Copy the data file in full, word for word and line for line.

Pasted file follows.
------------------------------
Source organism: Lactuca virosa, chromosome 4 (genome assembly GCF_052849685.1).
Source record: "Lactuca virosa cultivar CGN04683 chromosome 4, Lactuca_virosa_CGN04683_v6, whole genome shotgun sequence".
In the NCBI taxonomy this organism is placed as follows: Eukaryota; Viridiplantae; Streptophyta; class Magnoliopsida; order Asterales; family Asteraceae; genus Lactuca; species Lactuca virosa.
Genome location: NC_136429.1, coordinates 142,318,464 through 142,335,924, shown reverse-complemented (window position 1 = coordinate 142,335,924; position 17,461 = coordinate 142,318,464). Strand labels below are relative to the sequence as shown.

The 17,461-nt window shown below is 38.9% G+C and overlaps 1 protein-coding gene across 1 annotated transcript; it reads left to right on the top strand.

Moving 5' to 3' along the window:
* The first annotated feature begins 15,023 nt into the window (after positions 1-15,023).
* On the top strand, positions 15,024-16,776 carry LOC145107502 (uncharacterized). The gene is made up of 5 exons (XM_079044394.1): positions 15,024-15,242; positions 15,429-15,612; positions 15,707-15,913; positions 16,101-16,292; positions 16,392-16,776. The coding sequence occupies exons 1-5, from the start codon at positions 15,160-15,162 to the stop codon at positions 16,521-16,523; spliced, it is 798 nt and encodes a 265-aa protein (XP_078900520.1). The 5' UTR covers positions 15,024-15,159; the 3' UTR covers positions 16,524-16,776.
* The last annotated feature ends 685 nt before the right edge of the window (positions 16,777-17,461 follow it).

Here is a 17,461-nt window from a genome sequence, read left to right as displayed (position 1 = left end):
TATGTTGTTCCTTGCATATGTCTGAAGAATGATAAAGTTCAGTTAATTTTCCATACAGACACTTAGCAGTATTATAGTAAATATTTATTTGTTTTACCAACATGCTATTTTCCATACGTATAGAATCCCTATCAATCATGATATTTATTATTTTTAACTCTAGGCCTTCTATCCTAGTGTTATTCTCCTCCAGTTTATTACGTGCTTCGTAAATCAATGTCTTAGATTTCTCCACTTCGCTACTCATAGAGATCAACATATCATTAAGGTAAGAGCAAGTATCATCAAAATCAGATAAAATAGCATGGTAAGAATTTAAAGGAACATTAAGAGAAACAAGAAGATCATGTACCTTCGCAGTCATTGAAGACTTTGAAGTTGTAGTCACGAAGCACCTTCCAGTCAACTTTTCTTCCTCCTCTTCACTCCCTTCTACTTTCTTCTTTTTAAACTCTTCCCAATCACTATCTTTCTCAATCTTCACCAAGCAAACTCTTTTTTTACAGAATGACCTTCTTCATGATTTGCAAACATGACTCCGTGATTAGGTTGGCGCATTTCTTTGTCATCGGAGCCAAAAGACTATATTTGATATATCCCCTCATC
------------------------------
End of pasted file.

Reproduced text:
Source organism: Lactuca virosa, chromosome 4 (genome assembly GCF_052849685.1).
Source record: "Lactuca virosa cultivar CGN04683 chromosome 4, Lactuca_virosa_CGN04683_v6, whole genome shotgun sequence".
In the NCBI taxonomy this organism is placed as follows: Eukaryota; Viridiplantae; Streptophyta; class Magnoliopsida; order Asterales; family Asteraceae; genus Lactuca; species Lactuca virosa.
Genome location: NC_136429.1, coordinates 142,318,464 through 142,335,924, shown reverse-complemented (window position 1 = coordinate 142,335,924; position 17,461 = coordinate 142,318,464). Strand labels below are relative to the sequence as shown.

The 17,461-nt window shown below is 38.9% G+C and overlaps 1 protein-coding gene across 1 annotated transcript; it reads left to right on the top strand.

Moving 5' to 3' along the window:
* The first annotated feature begins 15,023 nt into the window (after positions 1-15,023).
* On the top strand, positions 15,024-16,776 carry LOC145107502 (uncharacterized). The gene is made up of 5 exons (XM_079044394.1): positions 15,024-15,242; positions 15,429-15,612; positions 15,707-15,913; positions 16,101-16,292; positions 16,392-16,776. The coding sequence occupies exons 1-5, from the start codon at positions 15,160-15,162 to the stop codon at positions 16,521-16,523; spliced, it is 798 nt and encodes a 265-aa protein (XP_078900520.1). The 5' UTR covers positions 15,024-15,159; the 3' UTR covers positions 16,524-16,776.
* The last annotated feature ends 685 nt before the right edge of the window (positions 16,777-17,461 follow it).

Here is a 17,461-nt window from a genome sequence, read left to right as displayed (position 1 = left end):
TATGTTGTTCCTTGCATATGTCTGAAGAATGATAAAGTTCAGTTAATTTTCCATACAGACACTTAGCAGTATTATAGTAAATATTTATTTGTTTTACCAACATGCTATTTTCCATACGTATAGAATCCCTATCAATCATGATATTTATTATTTTTAACTCTAGGCCTTCTATCCTAGTGTTATTCTCCTCCAGTTTATTACGTGCTTCGTAAATCAATGTCTTAGATTTCTCCACTTCGCTACTCATAGAGATCAACATATCATTAAGGTAAGAGCAAGTATCATCAAAATCAGATAAAATAGCATGGTAAGAATTTAAAGGAACATTAAGAGAAACAAGAAGATCATGTACCTTCGCAGTCATTGAAGACTTTGAAGTTGTAGTCACGAAGCACCTTCCAGTCAACTTTTCTTCCTCCTCTTCACTCCCTTCTACTTTCTTCTTTTTAAACTCTTCCCAATCACTATCTTTCTCAATCTTCACCAAGCAAACTCTTTTTTTACAGAATGACCTTCTTCATGATTTGCAAACATGACTCCGTGATTAGGTTGGCGCATTTCTTTGTCATCGGAGCCAAAAGACTATATTTGATATATCCCCTCATC